Strategic nuclear weapon
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They are contrasted with tactical nuclear weapons, which are designed for use in battle, as part of an attack with conventional forces. Strategic nuclear weapons generally have significantly larger yields, at least over 100 kilotons and up to many megatons. Yields can overlap, though, and many weapons, such as the B61 nuclear bomb, are used in both roles. Indeed, the strategic Hiroshima and Nagasaki bombings utilized weapons of about 20 kilotons.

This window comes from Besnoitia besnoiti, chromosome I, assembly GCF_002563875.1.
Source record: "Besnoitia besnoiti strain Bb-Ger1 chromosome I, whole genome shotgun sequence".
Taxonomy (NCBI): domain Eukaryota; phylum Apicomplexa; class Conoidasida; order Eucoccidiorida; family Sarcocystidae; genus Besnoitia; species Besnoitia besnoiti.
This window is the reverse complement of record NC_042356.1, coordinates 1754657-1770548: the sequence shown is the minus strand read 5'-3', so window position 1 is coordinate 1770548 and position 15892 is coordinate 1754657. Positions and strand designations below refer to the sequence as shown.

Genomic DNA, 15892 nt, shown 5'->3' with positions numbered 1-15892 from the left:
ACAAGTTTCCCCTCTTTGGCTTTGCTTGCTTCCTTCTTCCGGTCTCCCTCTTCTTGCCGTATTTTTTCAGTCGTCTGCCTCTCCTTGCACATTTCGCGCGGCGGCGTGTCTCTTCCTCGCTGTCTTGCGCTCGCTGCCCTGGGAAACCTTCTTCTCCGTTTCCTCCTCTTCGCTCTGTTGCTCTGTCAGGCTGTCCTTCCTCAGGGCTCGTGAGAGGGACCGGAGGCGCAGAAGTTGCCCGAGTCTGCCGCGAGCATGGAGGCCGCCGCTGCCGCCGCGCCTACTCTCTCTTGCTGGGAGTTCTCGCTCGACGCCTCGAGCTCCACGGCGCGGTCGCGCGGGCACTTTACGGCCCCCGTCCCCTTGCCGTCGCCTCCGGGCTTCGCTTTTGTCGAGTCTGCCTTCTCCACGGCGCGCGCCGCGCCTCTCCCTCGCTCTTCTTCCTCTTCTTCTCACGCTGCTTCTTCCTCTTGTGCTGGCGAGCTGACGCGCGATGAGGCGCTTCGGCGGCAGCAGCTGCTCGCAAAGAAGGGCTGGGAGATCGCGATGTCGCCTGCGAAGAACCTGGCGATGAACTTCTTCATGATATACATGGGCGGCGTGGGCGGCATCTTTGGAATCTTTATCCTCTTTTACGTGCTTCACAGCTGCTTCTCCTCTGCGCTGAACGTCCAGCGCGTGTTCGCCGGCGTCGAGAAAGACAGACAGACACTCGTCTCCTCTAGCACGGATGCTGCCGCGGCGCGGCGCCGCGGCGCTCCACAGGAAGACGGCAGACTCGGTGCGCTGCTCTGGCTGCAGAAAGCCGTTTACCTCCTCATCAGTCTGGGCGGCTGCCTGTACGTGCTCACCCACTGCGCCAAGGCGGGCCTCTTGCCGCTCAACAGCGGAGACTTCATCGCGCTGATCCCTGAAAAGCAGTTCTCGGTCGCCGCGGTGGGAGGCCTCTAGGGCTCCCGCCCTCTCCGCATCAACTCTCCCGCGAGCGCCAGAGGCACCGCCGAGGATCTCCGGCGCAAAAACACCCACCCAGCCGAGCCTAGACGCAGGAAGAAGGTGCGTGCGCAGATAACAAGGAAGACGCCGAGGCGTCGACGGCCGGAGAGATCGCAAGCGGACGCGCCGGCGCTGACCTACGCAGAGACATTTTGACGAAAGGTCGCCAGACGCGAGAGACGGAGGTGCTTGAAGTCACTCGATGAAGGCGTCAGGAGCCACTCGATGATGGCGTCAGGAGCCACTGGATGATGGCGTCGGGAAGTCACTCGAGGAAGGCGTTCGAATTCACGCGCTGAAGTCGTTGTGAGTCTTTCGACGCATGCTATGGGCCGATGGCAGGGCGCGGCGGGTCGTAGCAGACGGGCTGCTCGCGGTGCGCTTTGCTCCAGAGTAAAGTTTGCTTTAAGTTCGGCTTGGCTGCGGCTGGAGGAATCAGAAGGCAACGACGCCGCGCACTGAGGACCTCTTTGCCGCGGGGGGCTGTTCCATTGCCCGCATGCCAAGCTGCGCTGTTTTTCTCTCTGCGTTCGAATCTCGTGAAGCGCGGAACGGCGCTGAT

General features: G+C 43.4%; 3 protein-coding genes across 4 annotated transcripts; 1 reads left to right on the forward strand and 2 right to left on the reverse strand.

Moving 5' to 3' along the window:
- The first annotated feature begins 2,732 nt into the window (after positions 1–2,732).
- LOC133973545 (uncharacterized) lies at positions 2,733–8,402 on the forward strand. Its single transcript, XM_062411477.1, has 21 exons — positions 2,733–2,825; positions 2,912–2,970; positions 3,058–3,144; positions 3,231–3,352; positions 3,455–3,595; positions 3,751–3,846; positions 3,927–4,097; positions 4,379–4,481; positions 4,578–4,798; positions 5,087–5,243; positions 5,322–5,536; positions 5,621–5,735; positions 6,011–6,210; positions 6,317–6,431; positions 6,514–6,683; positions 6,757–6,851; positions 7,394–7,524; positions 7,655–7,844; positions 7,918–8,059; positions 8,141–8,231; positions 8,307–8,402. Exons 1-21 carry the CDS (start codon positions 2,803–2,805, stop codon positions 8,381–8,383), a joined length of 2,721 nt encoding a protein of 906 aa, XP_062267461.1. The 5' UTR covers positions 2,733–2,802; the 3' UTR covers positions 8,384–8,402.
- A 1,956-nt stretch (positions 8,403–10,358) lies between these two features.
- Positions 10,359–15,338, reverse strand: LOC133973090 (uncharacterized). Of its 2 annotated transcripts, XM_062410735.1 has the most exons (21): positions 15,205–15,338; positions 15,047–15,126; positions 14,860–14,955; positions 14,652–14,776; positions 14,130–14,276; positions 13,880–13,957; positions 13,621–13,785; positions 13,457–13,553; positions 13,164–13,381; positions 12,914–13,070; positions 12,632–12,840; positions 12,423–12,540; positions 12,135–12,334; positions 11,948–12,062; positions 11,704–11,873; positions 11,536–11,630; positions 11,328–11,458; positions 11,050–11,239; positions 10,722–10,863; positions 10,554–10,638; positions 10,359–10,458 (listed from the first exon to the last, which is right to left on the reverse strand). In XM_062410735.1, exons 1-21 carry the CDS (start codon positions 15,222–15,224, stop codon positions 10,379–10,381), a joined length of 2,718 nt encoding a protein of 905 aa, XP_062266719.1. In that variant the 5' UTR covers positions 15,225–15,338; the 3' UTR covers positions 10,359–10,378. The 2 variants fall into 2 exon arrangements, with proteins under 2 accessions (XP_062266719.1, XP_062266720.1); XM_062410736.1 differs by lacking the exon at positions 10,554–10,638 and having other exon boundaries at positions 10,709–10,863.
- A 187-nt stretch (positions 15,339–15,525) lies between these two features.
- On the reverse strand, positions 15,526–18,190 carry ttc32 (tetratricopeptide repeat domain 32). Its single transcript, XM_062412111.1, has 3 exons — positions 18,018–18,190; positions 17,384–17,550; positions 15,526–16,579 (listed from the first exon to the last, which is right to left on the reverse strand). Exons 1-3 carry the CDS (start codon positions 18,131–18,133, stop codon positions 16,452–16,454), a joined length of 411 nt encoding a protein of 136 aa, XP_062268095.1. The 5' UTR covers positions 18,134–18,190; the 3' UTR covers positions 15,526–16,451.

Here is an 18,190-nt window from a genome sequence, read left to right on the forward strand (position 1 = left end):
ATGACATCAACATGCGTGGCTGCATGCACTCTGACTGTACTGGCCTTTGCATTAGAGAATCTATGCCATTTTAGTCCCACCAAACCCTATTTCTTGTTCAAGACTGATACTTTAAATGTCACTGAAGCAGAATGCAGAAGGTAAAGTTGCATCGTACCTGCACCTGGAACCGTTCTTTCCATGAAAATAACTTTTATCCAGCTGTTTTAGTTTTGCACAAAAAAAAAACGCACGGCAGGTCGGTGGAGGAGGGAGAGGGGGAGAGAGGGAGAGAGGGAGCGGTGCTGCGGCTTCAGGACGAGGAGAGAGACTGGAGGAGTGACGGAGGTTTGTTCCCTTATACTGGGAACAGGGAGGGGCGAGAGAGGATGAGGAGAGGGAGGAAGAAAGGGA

A feature of strategic nuclear weapons is their greater range, giving them the ability to threaten the enemy's command and control structure even when the weapons are based in friendly territory. Intercontinental ballistic missiles with nuclear warheads are strategic weapons, while short-range missiles are tactical. In addition, while tactical weapons are designed to meet battlefield objectives, the main purpose of strategic weapons is in the deterrence role, under the theory of mutually assured destruction.
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